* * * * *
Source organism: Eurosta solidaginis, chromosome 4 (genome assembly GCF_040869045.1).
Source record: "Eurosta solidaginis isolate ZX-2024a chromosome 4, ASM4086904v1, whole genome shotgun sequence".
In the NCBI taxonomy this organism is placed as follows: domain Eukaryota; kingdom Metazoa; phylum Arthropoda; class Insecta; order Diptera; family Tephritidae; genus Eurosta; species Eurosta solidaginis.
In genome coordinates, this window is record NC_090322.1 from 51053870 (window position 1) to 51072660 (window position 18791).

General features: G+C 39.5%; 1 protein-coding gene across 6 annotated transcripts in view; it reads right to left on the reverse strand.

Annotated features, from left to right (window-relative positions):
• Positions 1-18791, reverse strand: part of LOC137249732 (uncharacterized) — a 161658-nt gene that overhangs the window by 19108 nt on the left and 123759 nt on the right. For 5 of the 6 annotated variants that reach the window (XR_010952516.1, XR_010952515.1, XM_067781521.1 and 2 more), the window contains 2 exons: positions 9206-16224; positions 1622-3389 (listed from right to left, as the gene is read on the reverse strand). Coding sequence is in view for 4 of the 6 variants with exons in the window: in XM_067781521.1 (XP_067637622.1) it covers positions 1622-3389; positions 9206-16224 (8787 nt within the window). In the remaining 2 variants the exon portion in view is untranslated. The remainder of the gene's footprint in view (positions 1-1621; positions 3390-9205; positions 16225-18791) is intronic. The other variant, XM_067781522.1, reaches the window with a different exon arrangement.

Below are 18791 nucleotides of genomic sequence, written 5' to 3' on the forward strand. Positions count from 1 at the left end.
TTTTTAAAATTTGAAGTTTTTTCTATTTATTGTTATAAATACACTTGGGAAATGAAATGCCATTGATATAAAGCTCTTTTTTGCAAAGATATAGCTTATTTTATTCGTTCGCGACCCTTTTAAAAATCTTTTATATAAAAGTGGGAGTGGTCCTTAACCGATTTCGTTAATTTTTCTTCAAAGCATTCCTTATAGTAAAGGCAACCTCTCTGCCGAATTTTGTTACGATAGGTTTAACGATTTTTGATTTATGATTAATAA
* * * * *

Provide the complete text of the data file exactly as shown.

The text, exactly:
Source organism: Eurosta solidaginis, chromosome 4 (genome assembly GCF_040869045.1).
Source record: "Eurosta solidaginis isolate ZX-2024a chromosome 4, ASM4086904v1, whole genome shotgun sequence".
In the NCBI taxonomy this organism is placed as follows: domain Eukaryota; kingdom Metazoa; phylum Arthropoda; class Insecta; order Diptera; family Tephritidae; genus Eurosta; species Eurosta solidaginis.
In genome coordinates, this window is record NC_090322.1 from 51053870 (window position 1) to 51072660 (window position 18791).

General features: G+C 39.5%; 1 protein-coding gene across 6 annotated transcripts in view; it reads right to left on the reverse strand.

Annotated features, from left to right (window-relative positions):
• Positions 1-18791, reverse strand: part of LOC137249732 (uncharacterized) — a 161658-nt gene that overhangs the window by 19108 nt on the left and 123759 nt on the right. For 5 of the 6 annotated variants that reach the window (XR_010952516.1, XR_010952515.1, XM_067781521.1 and 2 more), the window contains 2 exons: positions 9206-16224; positions 1622-3389 (listed from right to left, as the gene is read on the reverse strand). Coding sequence is in view for 4 of the 6 variants with exons in the window: in XM_067781521.1 (XP_067637622.1) it covers positions 1622-3389; positions 9206-16224 (8787 nt within the window). In the remaining 2 variants the exon portion in view is untranslated. The remainder of the gene's footprint in view (positions 1-1621; positions 3390-9205; positions 16225-18791) is intronic. The other variant, XM_067781522.1, reaches the window with a different exon arrangement.

Below are 18791 nucleotides of genomic sequence, written 5' to 3' on the forward strand. Positions count from 1 at the left end.
TTTTTAAAATTTGAAGTTTTTTCTATTTATTGTTATAAATACACTTGGGAAATGAAATGCCATTGATATAAAGCTCTTTTTTGCAAAGATATAGCTTATTTTATTCGTTCGCGACCCTTTTAAAAATCTTTTATATAAAAGTGGGAGTGGTCCTTAACCGATTTCGTTAATTTTTCTTCAAAGCATTCCTTATAGTAAAGGCAACCTCTCTGCCGAATTTTGTTACGATAGGTTTAACGATTTTTGATTTATGATTAATAA